3rd person feminine singular, Qal imperfect

Strong's #1961 BDB #224

milechâmâh (הָמָח׃ל ̣מ) [pronounced mil-khaw-MAW]

battle, war

feminine singular noun with the definite article

Strong’s #4421 BDB #536

ărûkâh (הָככֻרֲא) [pronounced uh-rook-KAW]

long

feminine singular adjective

Strong’s #752 BDB #74

bêyn (ןיֵ) [pronounced bane]

in the midst of, between, among; when found twice, it means between

preposition

Strong's #996 BDB #107

bayith (ת̣י ַ) [pronounced BAH-yith]

house, household, habitation as well as inward

masculine singular construct

Strong's #1004 BDB #108

Shâûwl (לאָש) [pronounced shaw-OOL]

which is transliterated Saul; it means asked for

masculine proper noun

Strong’s #7586 BDB #982

we (or ve) (ו) [pronounced weh]

and, even, then; namely; when; since, that; though

simple wâw conjunction

No Strong’s # BDB #251

bêyn (ןיֵ) [pronounced bane]

in the midst of, between, among; when found twice, it means between

preposition

Strong's #996 BDB #107

bayith (ת̣י ַ) [pronounced BAH-yith]

house, household, habitation as well as inward

masculine singular construct

Strong's #1004 BDB #108

Dâvid (ד̣וָ); also Dâvîyd (די.וָ) [pronounced daw-VEED]

beloved and is transliterated David

masculine proper noun

Strong’s #1732 BDB #187


Translation: And so the war is long between the house of Saul and the house of David. We don’t find this adjective long used very often. This would also make sense for this war to take place over a period of time less than 2 years, while Ishbosheth is ruling over Israel. Although I could come up with a scenario where the war between them was longer, that just seems less likely.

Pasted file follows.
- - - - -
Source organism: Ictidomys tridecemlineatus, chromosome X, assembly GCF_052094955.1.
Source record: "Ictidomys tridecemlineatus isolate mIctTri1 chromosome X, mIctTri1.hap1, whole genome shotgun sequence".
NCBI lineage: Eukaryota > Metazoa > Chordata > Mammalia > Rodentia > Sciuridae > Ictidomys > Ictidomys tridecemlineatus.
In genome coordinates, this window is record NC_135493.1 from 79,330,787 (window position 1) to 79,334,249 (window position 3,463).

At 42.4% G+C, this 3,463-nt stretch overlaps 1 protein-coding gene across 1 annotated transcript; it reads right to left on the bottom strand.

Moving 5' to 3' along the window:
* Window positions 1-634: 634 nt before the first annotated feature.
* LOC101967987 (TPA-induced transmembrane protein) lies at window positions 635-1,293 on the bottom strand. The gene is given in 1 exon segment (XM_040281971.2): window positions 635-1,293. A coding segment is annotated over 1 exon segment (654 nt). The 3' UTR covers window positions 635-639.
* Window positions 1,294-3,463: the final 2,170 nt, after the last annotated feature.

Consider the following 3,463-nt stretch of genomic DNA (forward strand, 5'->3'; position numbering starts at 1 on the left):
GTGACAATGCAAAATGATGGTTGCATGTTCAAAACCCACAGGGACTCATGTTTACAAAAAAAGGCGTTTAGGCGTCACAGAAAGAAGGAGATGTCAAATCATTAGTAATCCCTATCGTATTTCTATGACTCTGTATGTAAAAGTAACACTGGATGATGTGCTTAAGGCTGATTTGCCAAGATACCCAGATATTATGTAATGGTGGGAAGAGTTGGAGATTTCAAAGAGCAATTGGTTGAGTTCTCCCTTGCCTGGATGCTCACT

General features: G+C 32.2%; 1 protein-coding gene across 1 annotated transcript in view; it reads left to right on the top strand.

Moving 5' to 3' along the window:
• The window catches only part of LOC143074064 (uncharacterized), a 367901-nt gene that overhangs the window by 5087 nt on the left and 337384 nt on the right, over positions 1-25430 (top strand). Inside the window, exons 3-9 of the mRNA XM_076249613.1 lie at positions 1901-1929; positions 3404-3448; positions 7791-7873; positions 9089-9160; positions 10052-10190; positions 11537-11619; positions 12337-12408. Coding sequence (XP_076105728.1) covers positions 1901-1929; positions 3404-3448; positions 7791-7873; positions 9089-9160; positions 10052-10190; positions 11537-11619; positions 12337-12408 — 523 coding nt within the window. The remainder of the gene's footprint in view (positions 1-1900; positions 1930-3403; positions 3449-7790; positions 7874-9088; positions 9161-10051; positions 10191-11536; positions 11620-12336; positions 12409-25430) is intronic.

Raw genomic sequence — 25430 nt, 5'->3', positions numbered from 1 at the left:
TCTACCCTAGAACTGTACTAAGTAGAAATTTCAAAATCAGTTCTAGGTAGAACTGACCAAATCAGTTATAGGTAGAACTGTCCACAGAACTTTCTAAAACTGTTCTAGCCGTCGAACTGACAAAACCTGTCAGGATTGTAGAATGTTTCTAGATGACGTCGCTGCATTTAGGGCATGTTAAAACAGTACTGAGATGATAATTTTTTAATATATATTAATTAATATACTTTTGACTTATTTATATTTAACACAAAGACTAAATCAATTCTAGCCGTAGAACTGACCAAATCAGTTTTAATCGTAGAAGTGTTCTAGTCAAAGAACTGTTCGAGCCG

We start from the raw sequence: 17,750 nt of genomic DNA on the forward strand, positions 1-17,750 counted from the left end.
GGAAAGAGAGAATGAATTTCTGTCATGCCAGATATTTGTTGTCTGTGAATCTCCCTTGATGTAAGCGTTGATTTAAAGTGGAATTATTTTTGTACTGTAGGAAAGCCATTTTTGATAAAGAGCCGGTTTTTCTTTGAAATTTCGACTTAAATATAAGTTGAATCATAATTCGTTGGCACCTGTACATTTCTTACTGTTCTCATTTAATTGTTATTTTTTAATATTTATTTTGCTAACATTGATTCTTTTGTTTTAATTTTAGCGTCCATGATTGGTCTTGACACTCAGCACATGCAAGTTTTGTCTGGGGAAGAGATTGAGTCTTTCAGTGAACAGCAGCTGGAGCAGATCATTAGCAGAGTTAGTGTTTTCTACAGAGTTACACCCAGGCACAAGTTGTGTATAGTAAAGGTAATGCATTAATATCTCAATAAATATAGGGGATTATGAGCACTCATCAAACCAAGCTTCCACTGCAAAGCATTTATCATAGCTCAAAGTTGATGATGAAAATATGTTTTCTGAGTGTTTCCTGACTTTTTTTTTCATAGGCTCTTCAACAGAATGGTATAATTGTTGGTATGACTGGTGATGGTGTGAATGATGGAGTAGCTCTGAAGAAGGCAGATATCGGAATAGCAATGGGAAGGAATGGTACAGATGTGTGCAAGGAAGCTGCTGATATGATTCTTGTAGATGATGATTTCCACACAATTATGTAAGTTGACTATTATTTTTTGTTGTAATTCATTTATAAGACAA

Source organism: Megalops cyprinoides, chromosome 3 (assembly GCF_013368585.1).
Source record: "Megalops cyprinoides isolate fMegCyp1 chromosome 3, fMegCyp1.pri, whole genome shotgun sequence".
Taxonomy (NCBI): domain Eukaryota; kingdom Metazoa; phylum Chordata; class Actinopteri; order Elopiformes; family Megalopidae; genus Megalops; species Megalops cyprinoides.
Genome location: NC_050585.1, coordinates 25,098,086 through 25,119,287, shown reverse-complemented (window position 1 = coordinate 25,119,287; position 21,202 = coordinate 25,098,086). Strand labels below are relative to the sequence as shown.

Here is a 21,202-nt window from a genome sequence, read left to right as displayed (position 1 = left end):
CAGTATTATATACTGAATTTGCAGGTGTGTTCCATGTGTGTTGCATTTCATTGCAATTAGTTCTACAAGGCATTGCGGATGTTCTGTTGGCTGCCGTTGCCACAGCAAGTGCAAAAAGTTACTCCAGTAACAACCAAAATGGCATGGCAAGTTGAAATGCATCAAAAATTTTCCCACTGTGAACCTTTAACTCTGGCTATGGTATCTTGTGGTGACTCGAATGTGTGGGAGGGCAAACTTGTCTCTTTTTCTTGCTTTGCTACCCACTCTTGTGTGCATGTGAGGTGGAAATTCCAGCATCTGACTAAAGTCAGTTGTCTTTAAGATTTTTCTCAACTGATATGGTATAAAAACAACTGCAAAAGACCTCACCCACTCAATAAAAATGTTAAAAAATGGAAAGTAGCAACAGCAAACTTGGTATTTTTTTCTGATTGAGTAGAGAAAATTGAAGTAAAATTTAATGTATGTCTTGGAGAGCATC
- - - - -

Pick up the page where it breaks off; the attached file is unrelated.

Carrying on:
That a war seems long is a matter of perception. At present, we have been in Iraq for a few years—since I am not stationed there, the war seems rather brief to me, and for the most part, there are no battles, but rather skirmishes. Similarly, American casualties are low. A year’s worth of casualties for the US in Iraq is comparable to a couple months in Viet Nam and comparable to one battle from World War II. Furthermore, there is a lot more occurring other than skirmishes there. I am aware of at least one soldier who never used his weapon while there; and that there are innumerable building and infrastructure projects going on as we speak. On the other hand, a war where there are frequent confrontations of large groups of men, is going to seem lengthy after two years, which is the situation that we have here.

 

At this juncture, Gill suggests a time line: The recent battle, though so much in favour of David, did not, put an end to the war between him and Ishbosheth, which lasted five years longer; for it was when Ishbosheth had reigned two years that that battle was fought, and he reigned five years longer; for not till his death, and when David had reigned above seven years in Hebron, was he made king over all Israel; and during this time peace was not made, but the war carried on; though perhaps not in pitched battles, of which we no more read, but in skirmishes.


Back in the previous chapter, I suggested a time line, to account for the fact that Ishbosheth ruled for 2 years while David ruled for 7½ years. During the time the David ruled, the Philistines had a strong foothold in central Israel for perhaps as long as 3 years, which prevented any autonomy among the Israelites. Then Abner probably spend 2 or more years getting Ishbosheth situated, and then Abner went out and garnered support for Ishbosheth. At that point, Ishbosheth ruled for 2 years, which is most of chapters 2–4 of 2Samuel. After Ishbosheth dies (coming up in the next chapter), it will take another 6 months for David to gather popular support for his rule over all Israel. I think this makes far more sense than Gill’s rambling explanation above.